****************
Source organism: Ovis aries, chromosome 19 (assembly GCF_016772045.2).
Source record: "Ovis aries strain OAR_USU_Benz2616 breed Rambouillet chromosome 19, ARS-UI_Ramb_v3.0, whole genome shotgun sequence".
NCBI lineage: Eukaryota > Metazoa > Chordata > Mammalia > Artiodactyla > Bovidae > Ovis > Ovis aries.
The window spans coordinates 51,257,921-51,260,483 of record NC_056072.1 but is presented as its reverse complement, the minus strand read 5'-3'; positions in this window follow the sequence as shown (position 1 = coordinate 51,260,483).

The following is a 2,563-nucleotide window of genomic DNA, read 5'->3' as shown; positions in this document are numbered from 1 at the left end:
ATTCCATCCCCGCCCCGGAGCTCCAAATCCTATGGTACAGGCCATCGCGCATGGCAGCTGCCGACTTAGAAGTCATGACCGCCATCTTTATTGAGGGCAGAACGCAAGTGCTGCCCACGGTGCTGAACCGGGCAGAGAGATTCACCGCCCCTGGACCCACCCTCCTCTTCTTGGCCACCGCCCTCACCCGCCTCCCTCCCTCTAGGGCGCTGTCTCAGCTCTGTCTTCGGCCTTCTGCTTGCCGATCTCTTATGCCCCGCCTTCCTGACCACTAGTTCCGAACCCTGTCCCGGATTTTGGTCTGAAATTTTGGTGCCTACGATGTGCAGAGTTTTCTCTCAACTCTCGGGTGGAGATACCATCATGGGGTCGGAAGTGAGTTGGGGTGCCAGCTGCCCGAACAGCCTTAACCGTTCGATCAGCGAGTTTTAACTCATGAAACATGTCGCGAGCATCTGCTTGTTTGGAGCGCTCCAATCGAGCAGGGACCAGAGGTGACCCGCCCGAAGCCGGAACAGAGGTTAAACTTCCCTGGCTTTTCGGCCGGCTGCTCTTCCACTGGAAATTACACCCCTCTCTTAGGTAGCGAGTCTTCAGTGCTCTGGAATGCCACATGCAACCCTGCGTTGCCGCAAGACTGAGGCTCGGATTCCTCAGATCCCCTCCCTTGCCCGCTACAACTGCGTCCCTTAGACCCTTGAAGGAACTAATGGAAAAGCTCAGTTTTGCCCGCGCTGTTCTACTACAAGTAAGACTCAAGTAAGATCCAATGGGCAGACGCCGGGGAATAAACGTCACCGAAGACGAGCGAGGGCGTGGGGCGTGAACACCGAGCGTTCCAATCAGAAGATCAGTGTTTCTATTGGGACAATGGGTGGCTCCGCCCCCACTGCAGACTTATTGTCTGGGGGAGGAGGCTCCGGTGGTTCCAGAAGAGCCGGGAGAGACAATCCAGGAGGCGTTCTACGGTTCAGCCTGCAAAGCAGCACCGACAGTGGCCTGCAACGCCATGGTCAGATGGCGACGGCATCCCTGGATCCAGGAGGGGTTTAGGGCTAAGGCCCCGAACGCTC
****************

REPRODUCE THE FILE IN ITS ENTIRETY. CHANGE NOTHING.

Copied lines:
Source organism: Ovis aries, chromosome 19 (assembly GCF_016772045.2).
Source record: "Ovis aries strain OAR_USU_Benz2616 breed Rambouillet chromosome 19, ARS-UI_Ramb_v3.0, whole genome shotgun sequence".
NCBI lineage: Eukaryota > Metazoa > Chordata > Mammalia > Artiodactyla > Bovidae > Ovis > Ovis aries.
The window spans coordinates 51,257,921-51,260,483 of record NC_056072.1 but is presented as its reverse complement, the minus strand read 5'-3'; positions in this window follow the sequence as shown (position 1 = coordinate 51,260,483).

The following is a 2,563-nucleotide window of genomic DNA, read 5'->3' as shown; positions in this document are numbered from 1 at the left end:
ATTCCATCCCCGCCCCGGAGCTCCAAATCCTATGGTACAGGCCATCGCGCATGGCAGCTGCCGACTTAGAAGTCATGACCGCCATCTTTATTGAGGGCAGAACGCAAGTGCTGCCCACGGTGCTGAACCGGGCAGAGAGATTCACCGCCCCTGGACCCACCCTCCTCTTCTTGGCCACCGCCCTCACCCGCCTCCCTCCCTCTAGGGCGCTGTCTCAGCTCTGTCTTCGGCCTTCTGCTTGCCGATCTCTTATGCCCCGCCTTCCTGACCACTAGTTCCGAACCCTGTCCCGGATTTTGGTCTGAAATTTTGGTGCCTACGATGTGCAGAGTTTTCTCTCAACTCTCGGGTGGAGATACCATCATGGGGTCGGAAGTGAGTTGGGGTGCCAGCTGCCCGAACAGCCTTAACCGTTCGATCAGCGAGTTTTAACTCATGAAACATGTCGCGAGCATCTGCTTGTTTGGAGCGCTCCAATCGAGCAGGGACCAGAGGTGACCCGCCCGAAGCCGGAACAGAGGTTAAACTTCCCTGGCTTTTCGGCCGGCTGCTCTTCCACTGGAAATTACACCCCTCTCTTAGGTAGCGAGTCTTCAGTGCTCTGGAATGCCACATGCAACCCTGCGTTGCCGCAAGACTGAGGCTCGGATTCCTCAGATCCCCTCCCTTGCCCGCTACAACTGCGTCCCTTAGACCCTTGAAGGAACTAATGGAAAAGCTCAGTTTTGCCCGCGCTGTTCTACTACAAGTAAGACTCAAGTAAGATCCAATGGGCAGACGCCGGGGAATAAACGTCACCGAAGACGAGCGAGGGCGTGGGGCGTGAACACCGAGCGTTCCAATCAGAAGATCAGTGTTTCTATTGGGACAATGGGTGGCTCCGCCCCCACTGCAGACTTATTGTCTGGGGGAGGAGGCTCCGGTGGTTCCAGAAGAGCCGGGAGAGACAATCCAGGAGGCGTTCTACGGTTCAGCCTGCAAAGCAGCACCGACAGTGGCCTGCAACGCCATGGTCAGATGGCGACGGCATCCCTGGATCCAGGAGGGGTTTAGGGCTAAGGCCCCGAACGCTC